It’s All About You
August 12, 2016
Any five-minute scan of television, radio or print media advertising these days will quickly alert your senses
to be a better version of yourself—a better parent, a better cook, a better dresser, a better coworker…even a better bed partner. But perhaps the change that has emerged recently is the social acceptance tag that comes along with it. Be yourself. You do you. We won’t judge. (Political commercials aside, of course.)
Within this era of beauty, fashion, fitness, health and wellness, we are seeing a pattern that focuses on the power of YOU. This spans across the generations—Baby Boomers are as in to comfortable, breathable fabrics and organic, skin-toning serums as their Millennial counterparts. Focusing on your own well-being, state of mind and happiness is no longer a sentiment of arrogance or self-indulgence; it’s just a sentiment of sound body and mind.
I recently saw Lindsay Angelo, a strategist with lululemon, speak at the Future Stores conference in Seattle. Her session focused not on the technologies driving retail today, but on the facets of today’s new consumer that directly align with the experiences lululemon tries to create within their stores. This includes the ideologies of mindfulness, fearlessness, empathy and creativity, all of which, Angelo pointed out, are widely raising the bar for innovation and allowing an experience economy to emerge.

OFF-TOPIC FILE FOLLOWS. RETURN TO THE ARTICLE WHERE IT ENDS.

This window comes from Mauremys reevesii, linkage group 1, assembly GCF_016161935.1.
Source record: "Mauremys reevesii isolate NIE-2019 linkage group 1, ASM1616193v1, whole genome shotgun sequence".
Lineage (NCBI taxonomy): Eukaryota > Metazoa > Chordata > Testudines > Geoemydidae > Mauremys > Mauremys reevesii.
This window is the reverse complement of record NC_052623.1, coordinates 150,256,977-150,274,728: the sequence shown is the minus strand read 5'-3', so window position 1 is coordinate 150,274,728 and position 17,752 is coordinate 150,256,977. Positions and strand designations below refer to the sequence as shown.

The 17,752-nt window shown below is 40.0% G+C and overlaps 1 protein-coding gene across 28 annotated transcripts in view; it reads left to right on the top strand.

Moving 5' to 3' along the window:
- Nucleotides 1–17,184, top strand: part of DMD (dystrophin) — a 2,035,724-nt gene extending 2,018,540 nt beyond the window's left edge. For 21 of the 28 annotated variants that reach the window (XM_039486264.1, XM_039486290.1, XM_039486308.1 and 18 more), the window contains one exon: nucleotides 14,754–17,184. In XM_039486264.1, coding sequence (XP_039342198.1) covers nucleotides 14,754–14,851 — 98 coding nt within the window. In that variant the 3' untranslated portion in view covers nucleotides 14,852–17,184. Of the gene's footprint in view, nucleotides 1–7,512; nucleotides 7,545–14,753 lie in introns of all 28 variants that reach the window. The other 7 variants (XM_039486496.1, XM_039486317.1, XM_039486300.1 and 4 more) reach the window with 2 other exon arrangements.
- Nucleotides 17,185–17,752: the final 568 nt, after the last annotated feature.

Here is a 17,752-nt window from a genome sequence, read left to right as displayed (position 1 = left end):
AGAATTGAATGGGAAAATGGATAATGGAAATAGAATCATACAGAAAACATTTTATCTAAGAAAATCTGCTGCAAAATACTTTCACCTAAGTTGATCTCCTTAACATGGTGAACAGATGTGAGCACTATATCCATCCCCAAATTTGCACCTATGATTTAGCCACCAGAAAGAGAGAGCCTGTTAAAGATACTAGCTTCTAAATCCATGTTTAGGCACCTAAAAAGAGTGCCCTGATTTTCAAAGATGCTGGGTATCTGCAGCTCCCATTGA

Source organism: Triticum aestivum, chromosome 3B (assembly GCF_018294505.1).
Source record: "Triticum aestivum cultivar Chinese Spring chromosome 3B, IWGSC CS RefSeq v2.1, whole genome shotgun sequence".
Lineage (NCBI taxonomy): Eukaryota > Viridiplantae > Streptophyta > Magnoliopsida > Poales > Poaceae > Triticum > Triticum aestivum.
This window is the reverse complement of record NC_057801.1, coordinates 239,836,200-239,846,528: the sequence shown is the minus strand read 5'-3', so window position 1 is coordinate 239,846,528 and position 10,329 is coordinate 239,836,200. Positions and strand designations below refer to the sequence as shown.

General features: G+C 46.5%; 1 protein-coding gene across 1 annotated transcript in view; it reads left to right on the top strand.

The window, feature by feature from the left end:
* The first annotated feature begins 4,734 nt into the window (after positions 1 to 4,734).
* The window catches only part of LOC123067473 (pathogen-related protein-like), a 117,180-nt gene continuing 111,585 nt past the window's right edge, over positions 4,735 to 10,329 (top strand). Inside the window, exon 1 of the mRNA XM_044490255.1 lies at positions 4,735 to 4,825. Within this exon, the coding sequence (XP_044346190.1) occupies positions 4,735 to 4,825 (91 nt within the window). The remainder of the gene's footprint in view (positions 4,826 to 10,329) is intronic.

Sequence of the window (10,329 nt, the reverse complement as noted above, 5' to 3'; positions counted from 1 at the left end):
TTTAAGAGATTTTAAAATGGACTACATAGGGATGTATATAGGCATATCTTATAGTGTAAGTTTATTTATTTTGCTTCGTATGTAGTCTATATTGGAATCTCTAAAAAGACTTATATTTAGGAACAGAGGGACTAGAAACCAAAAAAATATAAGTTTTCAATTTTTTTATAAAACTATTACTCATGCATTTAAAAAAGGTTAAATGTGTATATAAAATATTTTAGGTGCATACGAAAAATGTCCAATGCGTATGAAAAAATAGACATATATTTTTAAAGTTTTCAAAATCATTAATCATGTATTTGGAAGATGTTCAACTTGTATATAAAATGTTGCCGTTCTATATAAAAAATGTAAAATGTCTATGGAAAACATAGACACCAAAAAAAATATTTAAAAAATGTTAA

But what was really fascinating to me is how these thoughts translate into emotion, brand relevance and customer connection. Angelo referenced Abraham Maslow’s Hierarchy of Needs (see illustration), a psychology theory that includes five motivational needs, beginning with basic needs (e.g. physiological, safety, love and esteem) and leading up to self-actualization. The theory contends that once one need is fulfilled, a person is motivated to fulfill the next one.
In Maslow’s Hierarchy, self-actualization includes realizing personal potential, self-fulfillment, seeking personal growth and peak experiences. Self-actualization, Angelo added, is where experience lives.
“The future of retail is self-actualization,” she said.
And you know what? She is absolutely right. When I speak about driving more “experiences” in bricks-and-mortar retail, I’m not talking about self-checkout robots, selfie stations, information kiosks or adding additional SKUs. I’m talking about curated moments, facets of thought, lifestyle awareness and self-actualization messages that make the store more than just a store—but a place to be of sound body and mind. Where you can do you.
Look at Maslow’s Hierarchy here and map it to your typical grocery market venture. If the store was only satiating your physiological needs, you would have grabbed your bread and milk and been on your merry way. But instead, you saw giant graphics of juicy peaches and imagined the taste of them and how’d they go perfect in that cobbler for your cookout. You watched the fishmonger gently filet the halibut, showing you his skillful technique. And the wine tasting sealed the deal—now you are joining the wine club and leaving with a fabulous rosé from Provence that makes you feel incredibly fancy and worldly. (By the way, all of this actually happened to yours truly on a recent shopping trip, even with two kids in tow.)
The experience speaks directly to YOU. These tiny moments add up to perception and expectation. Make them great moments. Do YOU.